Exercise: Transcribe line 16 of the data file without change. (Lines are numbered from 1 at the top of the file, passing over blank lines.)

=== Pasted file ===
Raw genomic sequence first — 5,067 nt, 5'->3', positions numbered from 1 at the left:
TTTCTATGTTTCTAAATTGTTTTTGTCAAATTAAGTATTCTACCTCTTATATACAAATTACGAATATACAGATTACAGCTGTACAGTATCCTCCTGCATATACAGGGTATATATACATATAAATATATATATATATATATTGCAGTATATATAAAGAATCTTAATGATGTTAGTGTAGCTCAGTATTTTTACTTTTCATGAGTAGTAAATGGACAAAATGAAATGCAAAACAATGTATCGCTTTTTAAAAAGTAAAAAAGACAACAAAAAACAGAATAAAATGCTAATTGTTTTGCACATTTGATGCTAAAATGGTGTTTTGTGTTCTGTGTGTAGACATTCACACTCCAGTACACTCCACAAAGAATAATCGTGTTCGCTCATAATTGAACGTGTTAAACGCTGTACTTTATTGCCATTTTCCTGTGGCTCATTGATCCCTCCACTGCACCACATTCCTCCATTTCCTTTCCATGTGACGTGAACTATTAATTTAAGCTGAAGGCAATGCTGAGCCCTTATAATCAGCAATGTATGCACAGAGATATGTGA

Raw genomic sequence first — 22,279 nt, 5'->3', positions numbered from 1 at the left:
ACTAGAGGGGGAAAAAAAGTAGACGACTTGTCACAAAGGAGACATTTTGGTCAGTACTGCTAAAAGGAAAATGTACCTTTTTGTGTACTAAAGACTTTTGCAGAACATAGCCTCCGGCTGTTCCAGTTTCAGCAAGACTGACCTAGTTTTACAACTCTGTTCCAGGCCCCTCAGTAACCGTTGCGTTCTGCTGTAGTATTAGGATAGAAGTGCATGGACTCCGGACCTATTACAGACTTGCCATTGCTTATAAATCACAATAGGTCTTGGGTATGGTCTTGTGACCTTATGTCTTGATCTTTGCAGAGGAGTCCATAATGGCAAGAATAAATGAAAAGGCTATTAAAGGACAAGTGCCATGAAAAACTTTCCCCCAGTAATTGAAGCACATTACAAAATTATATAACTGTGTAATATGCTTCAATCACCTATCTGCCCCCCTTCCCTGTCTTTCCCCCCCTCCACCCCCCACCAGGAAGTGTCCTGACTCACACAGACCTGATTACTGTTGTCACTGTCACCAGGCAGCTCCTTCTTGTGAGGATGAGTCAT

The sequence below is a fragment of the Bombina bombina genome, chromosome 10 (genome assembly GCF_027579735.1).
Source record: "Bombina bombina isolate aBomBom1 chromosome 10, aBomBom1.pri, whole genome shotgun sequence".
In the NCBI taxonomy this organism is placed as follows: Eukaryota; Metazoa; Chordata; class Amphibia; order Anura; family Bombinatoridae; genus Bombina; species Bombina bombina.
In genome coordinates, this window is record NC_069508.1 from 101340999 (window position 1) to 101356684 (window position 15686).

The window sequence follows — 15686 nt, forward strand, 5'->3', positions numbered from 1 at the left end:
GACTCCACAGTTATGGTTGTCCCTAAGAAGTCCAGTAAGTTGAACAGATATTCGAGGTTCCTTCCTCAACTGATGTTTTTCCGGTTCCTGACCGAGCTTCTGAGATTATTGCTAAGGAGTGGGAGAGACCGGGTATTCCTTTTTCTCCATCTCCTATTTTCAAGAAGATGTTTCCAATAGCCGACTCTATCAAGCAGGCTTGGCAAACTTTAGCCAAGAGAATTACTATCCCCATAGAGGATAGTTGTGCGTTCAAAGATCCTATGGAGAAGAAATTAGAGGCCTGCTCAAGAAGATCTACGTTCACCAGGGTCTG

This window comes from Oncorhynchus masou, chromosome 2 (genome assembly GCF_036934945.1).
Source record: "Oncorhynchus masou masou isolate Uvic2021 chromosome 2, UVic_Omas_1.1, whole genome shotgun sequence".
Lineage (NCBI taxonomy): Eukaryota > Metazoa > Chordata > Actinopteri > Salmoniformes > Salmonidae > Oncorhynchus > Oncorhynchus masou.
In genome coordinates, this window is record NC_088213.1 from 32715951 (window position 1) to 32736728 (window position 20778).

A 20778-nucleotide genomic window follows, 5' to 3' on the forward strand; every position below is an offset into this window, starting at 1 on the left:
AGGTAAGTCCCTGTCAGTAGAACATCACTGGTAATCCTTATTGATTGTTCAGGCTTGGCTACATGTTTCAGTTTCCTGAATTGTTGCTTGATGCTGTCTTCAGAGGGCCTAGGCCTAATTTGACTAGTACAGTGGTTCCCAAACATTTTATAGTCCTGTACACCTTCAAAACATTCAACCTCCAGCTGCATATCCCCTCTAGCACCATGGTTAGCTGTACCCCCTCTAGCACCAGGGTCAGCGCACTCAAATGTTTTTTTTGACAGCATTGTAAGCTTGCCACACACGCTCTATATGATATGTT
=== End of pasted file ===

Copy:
AGGTAAGTCCCTGTCAGTAGAACATCACTGGTAATCCTTATTGATTGTTCAGGCTTGGCTACATGTTTCAGTTTCCTGAATTGTTGCTTGATGCTGTCTTCAGAGGGCCTAGGCCTAATTTGACTAGTACAGTGGTTCCCAAACATTTTATAGTCCTGTACACCTTCAAAACATTCAACCTCCAGCTGCATATCCCCTCTAGCACCATGGTTAGCTGTACCCCCTCTAGCACCAGGGTCAGCGCACTCAAATGTTTTTTTTGACAGCATTGTAAGCTTGCCACACACGCTCTATATGATATGTT